I started therapy because some of my trans friends suggested that it would be a good idea, and I agreed. The first therapist I went to was disrespectful and wanted to go by the book. She wanted me to stop taking estrogen, go through the proper red tape, and then start again. No way, I said (after a short cry in the parking lot), and found a better therapist, Katy Koonce, who totally rocked.

In January and February of 2003 I asked more and more of my friends to treat me as female and to use female pronouns to refer to me. My parents and most of my friends were supportive. They often botched my pronouns but they started getting better. After not too long, everybody knew except for my coworkers.

In March of 2003 I concluded the experiment. I had this wacky notion that estrogen would transform me from boy Pace into girl Pace, and that boy Pace needed to be consulted for the final decision. So I needed to transform back into boy Pace before making the final decision. This was just some paranoia based on my own issues and fears about personal identity; it turned out to be completely unfounded. Throughout the whole experiment, I was still me. Estrogen did change the way my brain worked, but it didn’t change my identity. I was still the same ship. When I stopped taking estrogen, I really flipped out. I started to smell like a boy again and wanted to crawl out of my skin. It was the first time through this whole experience that I felt like the stereotypical phrase of “a woman trapped in a man’s body”. So I got over my personal identity issues and started taking estrogen again as quickly as I could. My decision had been made. I was female on the inside, and I wanted to be female on the outside, both physically and socially.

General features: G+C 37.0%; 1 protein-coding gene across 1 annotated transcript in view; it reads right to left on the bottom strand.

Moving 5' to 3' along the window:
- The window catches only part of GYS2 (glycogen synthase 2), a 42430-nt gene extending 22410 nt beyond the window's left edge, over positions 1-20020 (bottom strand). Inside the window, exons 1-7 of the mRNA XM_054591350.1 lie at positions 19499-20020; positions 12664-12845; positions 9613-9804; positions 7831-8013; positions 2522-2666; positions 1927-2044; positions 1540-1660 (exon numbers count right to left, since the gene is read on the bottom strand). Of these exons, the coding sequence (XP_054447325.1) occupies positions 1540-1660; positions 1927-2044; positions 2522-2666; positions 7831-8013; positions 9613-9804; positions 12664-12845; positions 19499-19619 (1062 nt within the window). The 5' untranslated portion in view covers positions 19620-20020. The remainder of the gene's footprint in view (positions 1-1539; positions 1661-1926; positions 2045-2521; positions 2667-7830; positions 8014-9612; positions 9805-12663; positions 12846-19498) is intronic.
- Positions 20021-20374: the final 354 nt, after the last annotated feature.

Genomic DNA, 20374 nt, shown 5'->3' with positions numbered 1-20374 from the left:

So there was no more reason to wait except for fear. I screwed my courage to the sticking-point and came out at work. I talked to my closest coworkers, talked to the HR Boss and the Big Boss, then sent an email out to the whole company telling them that I was a male-to-female transsexual, that I’d be presenting as female as of today, that I’d be using the ladies’ restroom, and to please use female pronouns for me from now on. I made a coming out page that gave more information for those who were interested. The response was overwhelmingly awesome and supportive. My coworkers started correcting each other when they would mess up on pronouns and soon they were doing decently well. It still hurt my feelings a lot when they would mess up, though.

The next few months, the spring and summer of 2003, were my girly-girl phase. I had something to prove, and I was super paranoid about being pronouned “he” and being perceived as male, so I wore lipstick, dresses, stockings, sometimes eye shadow, sometimes fingernail polish, and lots of pink. I had a very girly chip on my shoulder, and by damn, I was going to prove that I could pull it off.

Meh. It was fine, it just wasn’t really me. I didn’t go through the hell of transition just to trade one set of sucky gender stereotypes for another set of sucky gender stereotypes. I transitioned so that I could be more me. So I gave up the girly-girl mode and went to lazy femme. I let my voice drop down a little, back to a more comfortable pitch. I didn’t have anything to prove any more; having a deep voice doesn’t mean I’m not a woman, it just means that I’m a woman with a deep voice. By this time, the estrogen and lasers had worked enough of their magic that I didn’t have to worry as much about being pronouned or treated as male. I’m very lucky to have such good genes.